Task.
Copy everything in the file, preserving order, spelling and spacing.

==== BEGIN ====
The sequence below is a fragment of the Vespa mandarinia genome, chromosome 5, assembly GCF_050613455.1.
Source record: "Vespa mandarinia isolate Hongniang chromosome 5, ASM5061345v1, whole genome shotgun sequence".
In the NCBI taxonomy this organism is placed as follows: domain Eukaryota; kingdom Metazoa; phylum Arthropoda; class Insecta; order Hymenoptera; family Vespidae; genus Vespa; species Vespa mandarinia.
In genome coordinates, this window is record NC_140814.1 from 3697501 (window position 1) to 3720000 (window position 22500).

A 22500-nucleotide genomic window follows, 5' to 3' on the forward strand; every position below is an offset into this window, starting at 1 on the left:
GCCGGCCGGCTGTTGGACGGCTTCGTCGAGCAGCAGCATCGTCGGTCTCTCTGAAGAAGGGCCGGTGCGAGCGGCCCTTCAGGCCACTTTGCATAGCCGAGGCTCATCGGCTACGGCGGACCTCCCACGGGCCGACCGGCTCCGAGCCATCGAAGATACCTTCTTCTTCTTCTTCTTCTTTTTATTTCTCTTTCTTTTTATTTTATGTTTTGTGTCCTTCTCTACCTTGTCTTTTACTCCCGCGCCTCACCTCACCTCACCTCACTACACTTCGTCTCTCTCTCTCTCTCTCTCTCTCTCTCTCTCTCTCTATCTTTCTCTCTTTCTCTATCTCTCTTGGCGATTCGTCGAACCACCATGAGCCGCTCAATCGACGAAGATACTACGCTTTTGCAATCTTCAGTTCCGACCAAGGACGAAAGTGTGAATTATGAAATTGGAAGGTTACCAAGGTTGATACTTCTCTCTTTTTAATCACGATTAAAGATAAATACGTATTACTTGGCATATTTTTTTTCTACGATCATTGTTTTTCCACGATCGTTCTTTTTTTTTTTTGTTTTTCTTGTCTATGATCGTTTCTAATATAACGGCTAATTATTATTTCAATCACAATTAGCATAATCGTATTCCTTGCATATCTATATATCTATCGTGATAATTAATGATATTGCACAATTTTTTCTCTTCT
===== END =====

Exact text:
The sequence below is a fragment of the Vespa mandarinia genome, chromosome 5, assembly GCF_050613455.1.
Source record: "Vespa mandarinia isolate Hongniang chromosome 5, ASM5061345v1, whole genome shotgun sequence".
In the NCBI taxonomy this organism is placed as follows: domain Eukaryota; kingdom Metazoa; phylum Arthropoda; class Insecta; order Hymenoptera; family Vespidae; genus Vespa; species Vespa mandarinia.
In genome coordinates, this window is record NC_140814.1 from 3697501 (window position 1) to 3720000 (window position 22500).

A 22500-nucleotide genomic window follows, 5' to 3' on the forward strand; every position below is an offset into this window, starting at 1 on the left:
GCCGGCCGGCTGTTGGACGGCTTCGTCGAGCAGCAGCATCGTCGGTCTCTCTGAAGAAGGGCCGGTGCGAGCGGCCCTTCAGGCCACTTTGCATAGCCGAGGCTCATCGGCTACGGCGGACCTCCCACGGGCCGACCGGCTCCGAGCCATCGAAGATACCTTCTTCTTCTTCTTCTTCTTTTTATTTCTCTTTCTTTTTATTTTATGTTTTGTGTCCTTCTCTACCTTGTCTTTTACTCCCGCGCCTCACCTCACCTCACCTCACTACACTTCGTCTCTCTCTCTCTCTCTCTCTCTCTCTCTCTCTCTCTATCTTTCTCTCTTTCTCTATCTCTCTTGGCGATTCGTCGAACCACCATGAGCCGCTCAATCGACGAAGATACTACGCTTTTGCAATCTTCAGTTCCGACCAAGGACGAAAGTGTGAATTATGAAATTGGAAGGTTACCAAGGTTGATACTTCTCTCTTTTTAATCACGATTAAAGATAAATACGTATTACTTGGCATATTTTTTTTCTACGATCATTGTTTTTCCACGATCGTTCTTTTTTTTTTTTGTTTTTCTTGTCTATGATCGTTTCTAATATAACGGCTAATTATTATTTCAATCACAATTAGCATAATCGTATTCCTTGCATATCTATATATCTATCGTGATAATTAATGATATTGCACAATTTTTTCTCTTCT